Is a married couple who is unable to concieve permitted to use In Vitro Fertilization (IVF) according to Torah law?


Certainly every couple hopes to conceive easily and naturally. For those who cannot, recent medical advances in fertility are a true blessing for thousands of families. These discoveries are truly remarkable, allowing couples to have children when just one generation ago such a possibility would have been "inconceivable."

However, IVF or any medically assisted pregnancy may have significant Jewish legal rulings. The situations arising today in the realm of conception have no medical precedence, and yet the centuries old Torah has much to say about the spiritual ramifications of these procedures.

Regarding your particular query, there are different Halachic opinions, which are presented below in three general rulings:

1. IVF may be permitted, but all physical components (sperm, eggs, serums, uterus, related medications, etc.) must be only of the (halachically married) couple themselves.1 Also, the entire fertilization process must be strictly supervised by a trained and third party Jewish person, ensuring that no other person's components are added to the fertilization. The husband and wife are not in an objectively emotional state to be capable of supervising, and the medical staff is also not impartial to the procedure's success. Therefore, a third party must be selected who has undergone training and who will not be compensated more or less depending on the procedure's outcome. These Jewish 'supervisors' can be found in many places across the globe.2

2. IVF may be permitted even though physical components (semen or eggs) used are from non-Jewish sources. If using a non-Jewish man's semen, a boy born would not be a Kohen or a Levi (because according to genetics and halachah, the mother's husband is not the boy's father), and if girl is born, she can't marry a Kohen (because her father in non-Jewish). By using a non-Jewish woman's eggs, the resulting child will have two mothers: one who provided the genetic material (the non-Jewish egg donor), and one who is the birth mother (the Jewish mother who carried the pregnancy).3 The dual mother situation renders the child part Jewish and part non-Jewish. In such a case, the child must therefore be properly converted.4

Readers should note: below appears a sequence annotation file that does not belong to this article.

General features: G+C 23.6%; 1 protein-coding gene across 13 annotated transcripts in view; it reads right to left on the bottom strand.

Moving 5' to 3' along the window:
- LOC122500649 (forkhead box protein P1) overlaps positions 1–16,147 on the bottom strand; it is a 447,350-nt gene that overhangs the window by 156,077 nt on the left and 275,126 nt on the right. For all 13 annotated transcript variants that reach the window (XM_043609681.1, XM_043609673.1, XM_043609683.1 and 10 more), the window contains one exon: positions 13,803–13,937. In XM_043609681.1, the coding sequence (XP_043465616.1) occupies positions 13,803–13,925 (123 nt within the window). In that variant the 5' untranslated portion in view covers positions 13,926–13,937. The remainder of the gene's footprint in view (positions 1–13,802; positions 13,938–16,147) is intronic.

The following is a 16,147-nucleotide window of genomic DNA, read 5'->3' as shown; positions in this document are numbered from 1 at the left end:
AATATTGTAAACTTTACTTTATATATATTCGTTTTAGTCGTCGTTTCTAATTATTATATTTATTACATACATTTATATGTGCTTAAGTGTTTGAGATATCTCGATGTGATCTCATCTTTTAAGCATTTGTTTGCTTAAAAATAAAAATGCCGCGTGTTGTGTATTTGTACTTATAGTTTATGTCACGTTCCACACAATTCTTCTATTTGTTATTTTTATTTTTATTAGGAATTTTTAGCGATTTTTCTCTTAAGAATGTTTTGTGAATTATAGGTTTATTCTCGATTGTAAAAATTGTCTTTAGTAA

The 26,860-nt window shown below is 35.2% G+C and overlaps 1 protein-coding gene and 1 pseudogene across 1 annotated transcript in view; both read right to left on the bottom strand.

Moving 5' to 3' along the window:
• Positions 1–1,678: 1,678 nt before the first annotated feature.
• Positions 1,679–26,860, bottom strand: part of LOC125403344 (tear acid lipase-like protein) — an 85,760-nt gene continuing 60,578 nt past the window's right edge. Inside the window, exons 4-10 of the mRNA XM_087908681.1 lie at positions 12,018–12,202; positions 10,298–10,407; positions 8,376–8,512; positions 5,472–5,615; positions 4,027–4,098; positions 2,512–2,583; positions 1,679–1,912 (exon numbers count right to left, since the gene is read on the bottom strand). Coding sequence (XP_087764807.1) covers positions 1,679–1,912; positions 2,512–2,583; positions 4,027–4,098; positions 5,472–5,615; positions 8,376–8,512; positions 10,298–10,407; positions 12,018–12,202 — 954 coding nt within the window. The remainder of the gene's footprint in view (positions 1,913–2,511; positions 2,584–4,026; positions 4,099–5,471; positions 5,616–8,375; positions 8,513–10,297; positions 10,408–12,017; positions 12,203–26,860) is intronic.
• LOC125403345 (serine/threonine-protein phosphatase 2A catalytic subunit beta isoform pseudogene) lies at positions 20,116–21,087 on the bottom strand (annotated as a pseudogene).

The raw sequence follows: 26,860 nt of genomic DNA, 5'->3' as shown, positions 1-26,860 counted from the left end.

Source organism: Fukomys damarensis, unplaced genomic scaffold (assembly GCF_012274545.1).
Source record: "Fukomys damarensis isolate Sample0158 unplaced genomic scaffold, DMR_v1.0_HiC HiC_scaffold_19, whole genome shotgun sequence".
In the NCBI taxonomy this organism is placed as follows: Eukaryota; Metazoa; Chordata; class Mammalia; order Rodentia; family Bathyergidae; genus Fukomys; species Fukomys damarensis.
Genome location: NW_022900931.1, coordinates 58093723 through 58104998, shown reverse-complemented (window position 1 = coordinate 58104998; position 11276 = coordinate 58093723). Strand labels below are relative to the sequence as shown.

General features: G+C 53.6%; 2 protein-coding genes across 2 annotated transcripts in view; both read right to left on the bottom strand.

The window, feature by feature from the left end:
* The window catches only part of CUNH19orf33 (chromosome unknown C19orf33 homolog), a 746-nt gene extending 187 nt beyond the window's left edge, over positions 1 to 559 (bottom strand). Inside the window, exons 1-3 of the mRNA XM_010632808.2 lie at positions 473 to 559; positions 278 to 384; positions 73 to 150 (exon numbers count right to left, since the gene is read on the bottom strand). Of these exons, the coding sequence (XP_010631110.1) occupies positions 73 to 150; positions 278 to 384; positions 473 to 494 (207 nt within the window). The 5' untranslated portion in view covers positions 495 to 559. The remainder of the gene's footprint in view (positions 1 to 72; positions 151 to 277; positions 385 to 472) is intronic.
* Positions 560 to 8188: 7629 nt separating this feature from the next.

3. IVF may not be permitted since it violates Torah prohibitions, in particular the prohibition5 against "wasting" of a man's seed.6

So with these three very different rulings, what is a couple supposed to do? They should consult their particular Rabbi (or his Rabbi who may be more expert in this field) and follow the specific ruling given.

The Lubavitcher Rebbe quoted the Previous Rebbe as saying that "a person should actually give up his or her whole existence in order to have children."

May we all merit the blessing of children—many times over—in sanctity and joy!

The above information was provided by Rabbi Yosef Y. Feigelstock, Chief Rabbi of Buenos Aires, Argentina, and acclaimed expert in the halachic rulings and nuances of IVF and medically assisted pregnancy. Rabbi Feigelstock's ruling appears as No. 1 above.

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